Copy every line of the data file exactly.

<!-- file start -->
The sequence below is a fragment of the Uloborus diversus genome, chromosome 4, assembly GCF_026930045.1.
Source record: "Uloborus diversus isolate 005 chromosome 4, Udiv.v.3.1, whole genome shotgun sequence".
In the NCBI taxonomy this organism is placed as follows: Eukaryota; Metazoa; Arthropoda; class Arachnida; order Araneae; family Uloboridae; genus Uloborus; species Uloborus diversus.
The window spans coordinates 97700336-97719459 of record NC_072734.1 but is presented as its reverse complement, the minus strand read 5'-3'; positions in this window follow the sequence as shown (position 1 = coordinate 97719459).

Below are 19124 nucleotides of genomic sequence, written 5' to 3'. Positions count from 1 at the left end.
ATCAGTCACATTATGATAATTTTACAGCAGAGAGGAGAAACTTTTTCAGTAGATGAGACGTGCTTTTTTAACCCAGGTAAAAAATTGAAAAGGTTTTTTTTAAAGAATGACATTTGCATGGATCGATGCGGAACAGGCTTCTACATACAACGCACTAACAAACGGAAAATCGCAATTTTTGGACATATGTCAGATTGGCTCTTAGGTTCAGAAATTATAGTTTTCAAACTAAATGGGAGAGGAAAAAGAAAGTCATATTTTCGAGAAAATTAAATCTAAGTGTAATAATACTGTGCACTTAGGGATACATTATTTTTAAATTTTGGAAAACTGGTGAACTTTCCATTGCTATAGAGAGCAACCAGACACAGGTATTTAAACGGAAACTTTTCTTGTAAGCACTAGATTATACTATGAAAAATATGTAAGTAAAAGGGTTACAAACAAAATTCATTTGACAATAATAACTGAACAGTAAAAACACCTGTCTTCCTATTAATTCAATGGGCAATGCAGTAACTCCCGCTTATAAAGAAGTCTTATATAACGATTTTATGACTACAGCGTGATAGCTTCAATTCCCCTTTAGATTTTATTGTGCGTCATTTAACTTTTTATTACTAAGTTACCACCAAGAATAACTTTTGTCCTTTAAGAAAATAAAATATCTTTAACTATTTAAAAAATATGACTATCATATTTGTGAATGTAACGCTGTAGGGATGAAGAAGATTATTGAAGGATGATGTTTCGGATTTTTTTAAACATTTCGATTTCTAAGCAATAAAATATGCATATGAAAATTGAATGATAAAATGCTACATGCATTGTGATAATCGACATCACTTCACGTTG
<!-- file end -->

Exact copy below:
The sequence below is a fragment of the Uloborus diversus genome, chromosome 4, assembly GCF_026930045.1.
Source record: "Uloborus diversus isolate 005 chromosome 4, Udiv.v.3.1, whole genome shotgun sequence".
In the NCBI taxonomy this organism is placed as follows: Eukaryota; Metazoa; Arthropoda; class Arachnida; order Araneae; family Uloboridae; genus Uloborus; species Uloborus diversus.
The window spans coordinates 97700336-97719459 of record NC_072734.1 but is presented as its reverse complement, the minus strand read 5'-3'; positions in this window follow the sequence as shown (position 1 = coordinate 97719459).

Below are 19124 nucleotides of genomic sequence, written 5' to 3'. Positions count from 1 at the left end.
ATCAGTCACATTATGATAATTTTACAGCAGAGAGGAGAAACTTTTTCAGTAGATGAGACGTGCTTTTTTAACCCAGGTAAAAAATTGAAAAGGTTTTTTTTAAAGAATGACATTTGCATGGATCGATGCGGAACAGGCTTCTACATACAACGCACTAACAAACGGAAAATCGCAATTTTTGGACATATGTCAGATTGGCTCTTAGGTTCAGAAATTATAGTTTTCAAACTAAATGGGAGAGGAAAAAGAAAGTCATATTTTCGAGAAAATTAAATCTAAGTGTAATAATACTGTGCACTTAGGGATACATTATTTTTAAATTTTGGAAAACTGGTGAACTTTCCATTGCTATAGAGAGCAACCAGACACAGGTATTTAAACGGAAACTTTTCTTGTAAGCACTAGATTATACTATGAAAAATATGTAAGTAAAAGGGTTACAAACAAAATTCATTTGACAATAATAACTGAACAGTAAAAACACCTGTCTTCCTATTAATTCAATGGGCAATGCAGTAACTCCCGCTTATAAAGAAGTCTTATATAACGATTTTATGACTACAGCGTGATAGCTTCAATTCCCCTTTAGATTTTATTGTGCGTCATTTAACTTTTTATTACTAAGTTACCACCAAGAATAACTTTTGTCCTTTAAGAAAATAAAATATCTTTAACTATTTAAAAAATATGACTATCATATTTGTGAATGTAACGCTGTAGGGATGAAGAAGATTATTGAAGGATGATGTTTCGGATTTTTTTAAACATTTCGATTTCTAAGCAATAAAATATGCATATGAAAATTGAATGATAAAATGCTACATGCATTGTGATAATCGACATCACTTCACGTTG